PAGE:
Reply With Quote Quick reply to this message
 
Old 03-25-2011, 09:33 AM
 
Location: Pomona
1,955 posts, read 9,201,186 times
Reputation: 1531
Quote:
Originally Posted by jm31828 View Post
That makes sense, but I guess I have started wondering if- even in those wide open spaces- people would be willing to drive cars that may be a bit more underpowered if it means getting 50+ MPG when gas gets up to $5 or more per gallon?
Yep - that'd be nice. It's still going to be hard to change the public's perception about "slow" cars and small cars, though. In America, power and size sells, even if it's way more than necessary.

FWIW, my daily driver is a 4-cylinder S10. Its 0-60 time is measured on a sundial.
Reply With Quote Quick reply to this message
 
Old 03-25-2011, 09:42 AM
 
3,129 posts, read 5,143,332 times
Reputation: 1588
Its not regulations, automakers simply don't sell diesels here. They seem to be expanding but most consumers here do not want a diesel. The gas is more expensive in many cases and its harder to find.

Now in regards to taxes, yes Europe taxes small engines/diesels less.

American seems to prefer hybrids and with the new crop of low hp, fun hybrids its a good option compared to a diesel (Lexus CT, Honda CR-Z, etc)
Reply With Quote Quick reply to this message
 
Old 03-25-2011, 10:34 AM
 
8,317 posts, read 25,099,702 times
Reputation: 9065
Quote:
Originally Posted by Zea mays View Post
US and European standards on ULSD (Ultra-Low-Sulfur Diesel) fuel are pretty much the same (US: 15 ppm, Europe: 10 ppm). European diesels could meet current EPA requirements with very little modification. I expect to see more diesels in the US in the near future.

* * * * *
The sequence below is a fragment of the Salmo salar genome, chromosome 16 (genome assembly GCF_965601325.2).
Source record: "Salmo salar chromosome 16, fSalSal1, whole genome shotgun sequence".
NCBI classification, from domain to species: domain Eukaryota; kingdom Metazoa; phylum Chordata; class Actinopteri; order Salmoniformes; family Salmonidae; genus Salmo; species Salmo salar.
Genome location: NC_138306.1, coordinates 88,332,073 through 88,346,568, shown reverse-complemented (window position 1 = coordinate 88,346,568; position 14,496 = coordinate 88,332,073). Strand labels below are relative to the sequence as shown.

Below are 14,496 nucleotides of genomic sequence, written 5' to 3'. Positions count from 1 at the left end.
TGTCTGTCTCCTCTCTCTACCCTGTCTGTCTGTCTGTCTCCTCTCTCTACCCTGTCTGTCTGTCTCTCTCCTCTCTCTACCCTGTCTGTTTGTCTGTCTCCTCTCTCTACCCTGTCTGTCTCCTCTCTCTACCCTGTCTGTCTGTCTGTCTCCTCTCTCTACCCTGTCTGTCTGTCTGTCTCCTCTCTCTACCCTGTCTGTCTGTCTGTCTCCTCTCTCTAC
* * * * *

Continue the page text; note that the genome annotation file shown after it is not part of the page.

For an easy-to-read and up-to-date article:
Scientific American: Why European Diesel Cars Are Not Available in the U.S.
BTW, Fed taxes on gasoline = 18¢/gal; Fed taxes on diesel = 24¢/gal. Not much difference there.
Today, the emission issue is not with the fuel, it's with the US diesel emission standards. In Europe, the diesel emission standards are constructed to reduce CO2 emissions and to promote fuel efficiency. The US standards are biased toward reducing NOx emissions to the point of decreasing fuel efficiency and increasing CO2 emissions. While reducing NOx may be a laudable goal, it makes little sense when the end result means the vehicle is actually burning more fuel. The EPA regulations have always been myopic since they look only at tailpipe emissions and not at the total emissions made to produce the fuel, transport it, then burn it in a vehicle. The total process creates all kinds of air pollution--CO2, SO2, NOx, etc.--before the exhaust ever gets to the tailpipe. So, I would gladly trade a little more NOx at the tailpipe with the European emission standards for having availability of vehicles that drastically reduce fuel use.

Also, as far as driving small cars in large countries with miles upon miles of open road, the Canadians have been doing it for years (the leading car in sales there for several years has been the Honda Civic). And, as I stated earlier, at lot of very fuel-efficient and powerful diesel cars sold in Europe are the equivalent to many mid-size American cars.